Insight into the Spanish property market, guides to help you make informed decisions, and a directory of real estate professionals and home service providers from a source you can trust.
This is a website for buyers, owners, and sellers of property in Spain, offering reliable information and resources to help you get things done with confidence. It is run by Mark Stücklin, author of the Spanish Property Doctor Column in The Sunday Times (2005-2008), and the book ‘Need to Know: Buying Property in Spain’ published by Collins.
When you buy or sell property in Spain the sums of money are large, perhaps one of the biggest financial decisions of your life. The high transaction costs you will face like taxes and commissions only make the decision more important to get right. And when you own property in Spain you face a host of extra challenges to manage, and costs to control. Unfortunately, the Spanish property market is opaque and full of pitfalls, and notoriously unprofessional. Buying and selling property in Spain is not a decision to be taken lightly, and you may find it much easier to buy than sell if you don’t take care. In this market it is crucial to do your own research, and don’t rely exclusively on people who are trying to sell you something – let’s just say they might not have your best interests at heart. Spanish Property Insight is the only independent source of information and analysis of the Spanish property market. Don’t even think about buying or selling property in Spain without subscribing to Spanish Property Insight.
A draft law currently going through the Balearic regional legislative process aims to force “large holders of property” to make them available for rent.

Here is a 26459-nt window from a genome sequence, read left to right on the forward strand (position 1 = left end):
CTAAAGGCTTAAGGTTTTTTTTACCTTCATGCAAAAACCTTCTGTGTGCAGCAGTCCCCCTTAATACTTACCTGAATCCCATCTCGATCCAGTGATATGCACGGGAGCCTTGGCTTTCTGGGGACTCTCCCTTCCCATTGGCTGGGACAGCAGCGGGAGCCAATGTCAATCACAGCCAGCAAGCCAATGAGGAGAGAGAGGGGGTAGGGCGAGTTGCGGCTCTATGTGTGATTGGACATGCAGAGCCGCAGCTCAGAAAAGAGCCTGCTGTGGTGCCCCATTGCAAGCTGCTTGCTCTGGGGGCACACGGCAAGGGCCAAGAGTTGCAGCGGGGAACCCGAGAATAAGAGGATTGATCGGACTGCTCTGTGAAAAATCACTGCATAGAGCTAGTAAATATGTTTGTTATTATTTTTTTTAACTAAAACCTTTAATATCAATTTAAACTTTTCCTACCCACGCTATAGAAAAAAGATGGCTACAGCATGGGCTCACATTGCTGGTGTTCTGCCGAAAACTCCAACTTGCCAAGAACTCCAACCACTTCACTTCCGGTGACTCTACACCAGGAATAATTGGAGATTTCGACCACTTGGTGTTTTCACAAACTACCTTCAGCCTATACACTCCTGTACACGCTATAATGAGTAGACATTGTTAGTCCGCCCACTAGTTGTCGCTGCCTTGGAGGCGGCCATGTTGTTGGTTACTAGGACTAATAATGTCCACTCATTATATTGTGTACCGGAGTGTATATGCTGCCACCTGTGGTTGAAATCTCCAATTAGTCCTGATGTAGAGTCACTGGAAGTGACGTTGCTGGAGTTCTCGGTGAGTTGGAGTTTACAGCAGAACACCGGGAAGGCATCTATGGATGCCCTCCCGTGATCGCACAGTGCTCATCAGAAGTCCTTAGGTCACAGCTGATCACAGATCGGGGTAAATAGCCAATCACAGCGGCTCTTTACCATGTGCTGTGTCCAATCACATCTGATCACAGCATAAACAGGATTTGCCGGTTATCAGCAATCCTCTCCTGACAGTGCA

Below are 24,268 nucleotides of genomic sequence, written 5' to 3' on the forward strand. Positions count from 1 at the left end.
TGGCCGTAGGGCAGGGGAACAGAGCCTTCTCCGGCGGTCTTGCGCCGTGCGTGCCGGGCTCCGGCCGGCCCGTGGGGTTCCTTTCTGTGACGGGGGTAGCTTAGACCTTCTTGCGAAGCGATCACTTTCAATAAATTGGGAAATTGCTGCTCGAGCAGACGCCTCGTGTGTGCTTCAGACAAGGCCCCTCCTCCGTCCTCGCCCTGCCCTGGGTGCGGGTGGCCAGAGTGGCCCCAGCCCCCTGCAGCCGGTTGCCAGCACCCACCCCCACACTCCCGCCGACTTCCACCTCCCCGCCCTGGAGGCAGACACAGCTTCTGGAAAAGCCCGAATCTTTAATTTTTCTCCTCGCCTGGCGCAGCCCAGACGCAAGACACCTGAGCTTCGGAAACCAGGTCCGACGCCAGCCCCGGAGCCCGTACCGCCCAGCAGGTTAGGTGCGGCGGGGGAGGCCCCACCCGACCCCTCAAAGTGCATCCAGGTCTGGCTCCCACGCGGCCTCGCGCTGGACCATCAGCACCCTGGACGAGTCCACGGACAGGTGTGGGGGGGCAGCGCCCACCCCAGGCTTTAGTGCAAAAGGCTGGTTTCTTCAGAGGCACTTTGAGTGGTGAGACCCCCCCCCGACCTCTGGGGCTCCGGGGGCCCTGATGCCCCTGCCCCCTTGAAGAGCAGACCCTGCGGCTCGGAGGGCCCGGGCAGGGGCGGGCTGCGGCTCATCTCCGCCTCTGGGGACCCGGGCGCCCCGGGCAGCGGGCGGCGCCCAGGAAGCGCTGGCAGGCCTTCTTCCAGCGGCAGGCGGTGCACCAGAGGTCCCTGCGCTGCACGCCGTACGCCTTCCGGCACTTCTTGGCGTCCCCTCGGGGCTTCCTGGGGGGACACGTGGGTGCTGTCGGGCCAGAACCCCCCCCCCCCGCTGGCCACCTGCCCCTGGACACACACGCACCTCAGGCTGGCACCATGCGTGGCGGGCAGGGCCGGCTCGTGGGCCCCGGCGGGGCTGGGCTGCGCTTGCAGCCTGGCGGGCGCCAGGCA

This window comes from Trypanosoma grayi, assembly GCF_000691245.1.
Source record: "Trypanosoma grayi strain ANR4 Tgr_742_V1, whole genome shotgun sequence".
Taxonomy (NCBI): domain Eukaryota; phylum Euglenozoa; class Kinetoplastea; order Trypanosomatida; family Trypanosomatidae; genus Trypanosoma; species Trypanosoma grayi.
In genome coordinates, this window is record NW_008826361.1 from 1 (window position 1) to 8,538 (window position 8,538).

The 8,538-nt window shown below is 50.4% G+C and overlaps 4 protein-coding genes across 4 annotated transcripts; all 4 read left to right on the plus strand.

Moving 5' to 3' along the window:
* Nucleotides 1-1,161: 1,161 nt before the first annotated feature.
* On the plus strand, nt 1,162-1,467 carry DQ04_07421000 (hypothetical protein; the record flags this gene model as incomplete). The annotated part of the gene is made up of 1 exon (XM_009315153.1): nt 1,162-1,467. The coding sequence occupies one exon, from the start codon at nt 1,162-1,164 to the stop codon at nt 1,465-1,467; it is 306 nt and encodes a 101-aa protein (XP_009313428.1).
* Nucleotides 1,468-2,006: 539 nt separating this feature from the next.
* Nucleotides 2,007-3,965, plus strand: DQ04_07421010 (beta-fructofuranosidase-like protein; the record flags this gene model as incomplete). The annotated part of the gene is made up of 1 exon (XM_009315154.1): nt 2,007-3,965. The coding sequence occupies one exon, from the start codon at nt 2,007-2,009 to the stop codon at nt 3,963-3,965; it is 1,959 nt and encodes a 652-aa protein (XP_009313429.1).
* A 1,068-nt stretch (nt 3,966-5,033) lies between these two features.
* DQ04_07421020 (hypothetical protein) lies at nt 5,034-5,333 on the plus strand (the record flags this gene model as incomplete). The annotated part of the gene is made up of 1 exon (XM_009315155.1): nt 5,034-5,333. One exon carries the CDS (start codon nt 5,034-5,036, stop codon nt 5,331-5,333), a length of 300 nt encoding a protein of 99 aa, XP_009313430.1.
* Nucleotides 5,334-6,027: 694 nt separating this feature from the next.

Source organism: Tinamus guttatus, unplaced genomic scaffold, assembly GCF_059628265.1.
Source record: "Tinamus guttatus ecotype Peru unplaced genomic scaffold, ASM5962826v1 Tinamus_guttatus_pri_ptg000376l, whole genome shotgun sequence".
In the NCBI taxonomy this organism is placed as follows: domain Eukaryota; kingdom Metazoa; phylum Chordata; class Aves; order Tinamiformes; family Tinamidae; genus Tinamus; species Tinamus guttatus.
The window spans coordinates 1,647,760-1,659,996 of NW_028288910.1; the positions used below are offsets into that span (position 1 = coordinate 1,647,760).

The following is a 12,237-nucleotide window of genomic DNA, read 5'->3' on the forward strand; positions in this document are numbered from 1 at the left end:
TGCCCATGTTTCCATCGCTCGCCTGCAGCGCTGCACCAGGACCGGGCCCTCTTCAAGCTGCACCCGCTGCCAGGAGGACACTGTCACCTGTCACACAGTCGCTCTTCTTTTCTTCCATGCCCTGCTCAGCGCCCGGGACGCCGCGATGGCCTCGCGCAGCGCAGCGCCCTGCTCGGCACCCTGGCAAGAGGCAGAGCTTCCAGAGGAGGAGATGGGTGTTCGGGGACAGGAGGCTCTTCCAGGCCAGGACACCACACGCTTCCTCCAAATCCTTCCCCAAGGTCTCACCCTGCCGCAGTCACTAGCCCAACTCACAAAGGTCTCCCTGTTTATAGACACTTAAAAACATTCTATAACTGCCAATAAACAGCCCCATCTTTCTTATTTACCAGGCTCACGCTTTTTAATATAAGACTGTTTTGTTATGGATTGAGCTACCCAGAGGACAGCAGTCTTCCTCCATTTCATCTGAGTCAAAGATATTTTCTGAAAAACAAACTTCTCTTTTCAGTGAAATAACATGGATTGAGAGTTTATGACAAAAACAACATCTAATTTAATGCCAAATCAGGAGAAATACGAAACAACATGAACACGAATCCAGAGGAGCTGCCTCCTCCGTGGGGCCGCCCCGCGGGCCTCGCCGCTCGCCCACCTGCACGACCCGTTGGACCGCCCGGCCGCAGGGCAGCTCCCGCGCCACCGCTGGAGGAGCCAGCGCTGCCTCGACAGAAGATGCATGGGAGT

One of the more contentious aspects of the bill is that it intends to force landlords who own ten or more empty properties to offer them for long-term rental, to help ease the housing shortage on the islands. The Insular Council of Ibiza is demanding it be reduced to five.
This draft law has run into a lot of opposition from different quarters, and I’ve been asked if it might affect second-home owners with holiday-homes in Mallorca, Menorca, Ibiza and Formentera. If they don’t use their properties, or do so only occasionally, might they be forced to offer them for long-term rent?
The answer is no. This is what Will Besga, head of legal firm Mallorca Law, has to say about the bill:
It is not yet in force, we don’t know the final text, and there will be appeals in courts.
The aim of the bill is to go against banks, who have large numbers of repossessed properties
Most expat or local holders are not large holders of property, and if there are any, in all likelihood they will have them as an investment and hence rented out
In two years we will have elections, and in all probability the opposition will win them, who will then proceed to repeal this, and many other laws.
This draft law, called the Llei d’Habitatge (del Govern Balear) in Catalan, is not to be confused with the Balearic draft Tourism law (Llei del Turisme), which is also going through the legislative process at the moment. The Tourism bill does have implications for foreign owners of property in the Balearics, but just like the Housing bill, the final text is not yet known, and if and when it does become law, it could be repealed in a few years time.
Everything you need to know about property in Spain
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